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Cytomegalovirus

///Cytomegalovirus
Cytomegalovirus2017-04-24T13:17:39+00:00

Cytomegalovirus

Cytomegalovirus (CMV) is the most common cause of non-genetic sensorineural hearing loss (SNHL) in children. CMV is part of the herpes simplex family of DNA viruses. Once infected it stays latent in the body for a long time. When reactivation occurs CMV can cause symptoms in immunocompromised patients and infect others.It is present in nearly every person but usually only causes symptoms in babies, smaller children and immunocompromised adults. It is often acquired in utero. The estimation is that 1% of all newborns in the USA are infected with CMV. Of the babies with congenital CMV about 50% are infected when the mother develops a primary (for the first time) infection.

Cytomegalovirus (CMV)

Cytomegalovirus (CMV)

CMV form part of a group of infections known to be harmful and cause abnormal development (teratogenic) in babies. This group is called STRORCH, an acronym for syphilis, toxoplasmosis, rubella (German measles), cytomegalovirus and herpes. The birth defects of these infections are more or less the same. Besides brain damage, visual problems, seizures and retarded growth it also causes SNHL.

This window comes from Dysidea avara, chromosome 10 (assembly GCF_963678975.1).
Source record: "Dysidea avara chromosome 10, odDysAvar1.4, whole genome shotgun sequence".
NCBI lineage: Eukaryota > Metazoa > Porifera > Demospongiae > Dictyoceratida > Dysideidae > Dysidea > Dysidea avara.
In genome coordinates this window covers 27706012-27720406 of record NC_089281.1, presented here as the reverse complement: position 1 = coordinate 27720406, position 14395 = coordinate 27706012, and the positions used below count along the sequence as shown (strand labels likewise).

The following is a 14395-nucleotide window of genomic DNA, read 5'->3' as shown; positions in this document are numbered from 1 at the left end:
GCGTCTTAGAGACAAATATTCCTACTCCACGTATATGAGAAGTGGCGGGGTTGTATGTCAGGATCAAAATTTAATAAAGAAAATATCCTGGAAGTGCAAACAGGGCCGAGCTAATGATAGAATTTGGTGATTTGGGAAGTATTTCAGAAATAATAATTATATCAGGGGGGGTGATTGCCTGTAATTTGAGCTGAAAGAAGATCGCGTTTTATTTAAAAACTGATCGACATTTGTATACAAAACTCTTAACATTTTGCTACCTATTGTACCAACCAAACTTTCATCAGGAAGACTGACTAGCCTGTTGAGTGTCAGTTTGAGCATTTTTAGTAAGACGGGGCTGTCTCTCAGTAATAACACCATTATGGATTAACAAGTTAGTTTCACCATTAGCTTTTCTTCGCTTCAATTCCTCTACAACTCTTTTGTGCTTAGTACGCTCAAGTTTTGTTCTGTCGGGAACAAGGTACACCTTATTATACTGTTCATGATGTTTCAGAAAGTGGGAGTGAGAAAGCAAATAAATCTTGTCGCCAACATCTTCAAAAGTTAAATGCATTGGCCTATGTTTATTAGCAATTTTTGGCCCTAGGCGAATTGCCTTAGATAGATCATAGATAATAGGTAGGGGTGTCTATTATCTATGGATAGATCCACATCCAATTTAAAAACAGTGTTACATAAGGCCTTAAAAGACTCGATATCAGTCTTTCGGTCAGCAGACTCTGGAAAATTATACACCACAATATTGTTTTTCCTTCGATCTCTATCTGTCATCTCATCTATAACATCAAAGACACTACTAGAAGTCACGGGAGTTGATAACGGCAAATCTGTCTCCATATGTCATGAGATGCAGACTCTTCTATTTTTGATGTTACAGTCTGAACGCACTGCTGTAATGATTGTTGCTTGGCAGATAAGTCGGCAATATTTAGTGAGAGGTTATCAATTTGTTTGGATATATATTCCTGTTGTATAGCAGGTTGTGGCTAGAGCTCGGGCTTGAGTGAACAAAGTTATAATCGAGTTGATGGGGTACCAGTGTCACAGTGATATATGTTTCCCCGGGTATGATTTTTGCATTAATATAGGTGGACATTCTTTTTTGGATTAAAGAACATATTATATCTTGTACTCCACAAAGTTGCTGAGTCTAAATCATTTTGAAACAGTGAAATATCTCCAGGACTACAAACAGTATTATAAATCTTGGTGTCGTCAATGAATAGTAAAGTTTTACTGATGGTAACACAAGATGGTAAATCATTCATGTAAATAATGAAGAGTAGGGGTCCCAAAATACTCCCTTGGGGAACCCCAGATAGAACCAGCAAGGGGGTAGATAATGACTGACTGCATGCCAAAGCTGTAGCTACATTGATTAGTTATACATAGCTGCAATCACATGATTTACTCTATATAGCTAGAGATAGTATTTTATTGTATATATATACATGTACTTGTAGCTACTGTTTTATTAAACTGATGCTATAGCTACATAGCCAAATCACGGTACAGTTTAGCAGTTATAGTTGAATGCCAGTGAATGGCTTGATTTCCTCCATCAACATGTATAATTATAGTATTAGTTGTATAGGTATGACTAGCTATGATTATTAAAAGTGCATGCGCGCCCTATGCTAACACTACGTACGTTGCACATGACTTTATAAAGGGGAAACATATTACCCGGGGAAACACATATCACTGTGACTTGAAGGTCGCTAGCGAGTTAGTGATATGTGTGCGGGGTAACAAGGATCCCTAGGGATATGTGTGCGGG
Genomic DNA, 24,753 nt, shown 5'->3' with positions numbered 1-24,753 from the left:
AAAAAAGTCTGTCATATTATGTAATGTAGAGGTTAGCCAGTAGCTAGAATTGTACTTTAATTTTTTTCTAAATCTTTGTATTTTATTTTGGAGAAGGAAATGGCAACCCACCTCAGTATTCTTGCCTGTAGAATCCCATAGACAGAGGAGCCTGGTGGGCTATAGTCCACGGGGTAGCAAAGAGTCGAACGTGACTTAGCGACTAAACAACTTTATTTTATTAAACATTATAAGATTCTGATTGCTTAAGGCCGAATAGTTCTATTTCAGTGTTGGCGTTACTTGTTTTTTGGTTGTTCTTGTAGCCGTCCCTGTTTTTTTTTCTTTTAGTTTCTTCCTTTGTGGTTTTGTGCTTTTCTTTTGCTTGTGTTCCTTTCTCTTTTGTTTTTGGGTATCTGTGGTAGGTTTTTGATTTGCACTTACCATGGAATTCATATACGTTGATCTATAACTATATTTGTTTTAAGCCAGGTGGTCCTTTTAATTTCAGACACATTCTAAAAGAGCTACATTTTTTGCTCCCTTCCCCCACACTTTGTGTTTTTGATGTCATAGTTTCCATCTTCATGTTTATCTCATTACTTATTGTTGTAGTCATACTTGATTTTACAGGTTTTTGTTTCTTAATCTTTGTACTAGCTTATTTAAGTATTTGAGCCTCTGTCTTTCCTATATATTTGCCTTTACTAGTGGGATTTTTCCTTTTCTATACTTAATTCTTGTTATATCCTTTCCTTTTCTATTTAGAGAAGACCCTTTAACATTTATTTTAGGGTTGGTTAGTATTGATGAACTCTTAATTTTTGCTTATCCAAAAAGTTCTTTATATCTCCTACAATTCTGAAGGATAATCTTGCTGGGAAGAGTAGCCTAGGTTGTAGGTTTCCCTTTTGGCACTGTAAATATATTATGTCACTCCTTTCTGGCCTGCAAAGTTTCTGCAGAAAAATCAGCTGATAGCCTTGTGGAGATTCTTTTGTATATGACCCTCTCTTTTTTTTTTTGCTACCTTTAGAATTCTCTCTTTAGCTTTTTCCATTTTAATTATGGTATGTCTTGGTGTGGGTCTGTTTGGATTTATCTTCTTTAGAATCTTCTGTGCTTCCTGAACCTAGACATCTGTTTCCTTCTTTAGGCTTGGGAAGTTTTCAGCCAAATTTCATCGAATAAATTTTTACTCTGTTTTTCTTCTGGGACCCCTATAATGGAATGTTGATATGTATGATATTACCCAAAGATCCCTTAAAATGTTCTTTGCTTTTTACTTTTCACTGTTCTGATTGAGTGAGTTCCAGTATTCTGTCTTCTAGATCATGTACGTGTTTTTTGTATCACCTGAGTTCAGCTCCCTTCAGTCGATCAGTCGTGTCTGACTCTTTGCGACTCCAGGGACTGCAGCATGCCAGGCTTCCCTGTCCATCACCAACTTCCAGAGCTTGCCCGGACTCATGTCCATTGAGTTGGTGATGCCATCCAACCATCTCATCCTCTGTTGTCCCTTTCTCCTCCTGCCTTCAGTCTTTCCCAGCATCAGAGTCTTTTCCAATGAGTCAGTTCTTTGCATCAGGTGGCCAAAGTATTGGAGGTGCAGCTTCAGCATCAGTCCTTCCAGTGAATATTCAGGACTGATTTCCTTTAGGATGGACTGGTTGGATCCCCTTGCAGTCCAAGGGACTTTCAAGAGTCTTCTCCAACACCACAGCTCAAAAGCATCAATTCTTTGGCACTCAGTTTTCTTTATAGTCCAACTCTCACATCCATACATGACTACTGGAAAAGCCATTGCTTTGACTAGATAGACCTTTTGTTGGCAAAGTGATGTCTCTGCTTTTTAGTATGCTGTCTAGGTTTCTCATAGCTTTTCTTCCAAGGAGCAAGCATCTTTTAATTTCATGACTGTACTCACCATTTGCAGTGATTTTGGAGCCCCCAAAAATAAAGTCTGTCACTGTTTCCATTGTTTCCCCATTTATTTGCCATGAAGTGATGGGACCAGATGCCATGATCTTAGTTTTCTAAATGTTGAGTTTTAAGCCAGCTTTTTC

Of the children born with symptomatic CMV, 14% will develop mild hearing loss and 5% severe SNHL in both ears. The mortality rate in symptomatic CMV newborns is 5% and the survivors usually have permanent disabilities. Hearing loss can also occur in asymptomatic children and sometimes the hearing loss may only manifest months or years after the infection. The average age of diagnosis of SNHL is between 2 and 3 years of age. Continued screening for hearing loss is therefore important. The exact mechanism of how CMV causes hearing loss is not known. The hearing loss is usually more severe, progressive and bilateral in the children with symptomatic CMV.

Early treatment with anti-virus medication may prevent and even improve hearing loss. In others, hearing aids or cochlear implantation (CI) may be the only solution. Treatment in pregnancy is still controversial. The best is to avoid contact with infected persons, washing of hands and avoiding contact of small children’s urine and saliva. Unfortunately there is currently no effective vaccine available. If you think your baby or child has hearing loss don’t delay, have it tested as soon as possible.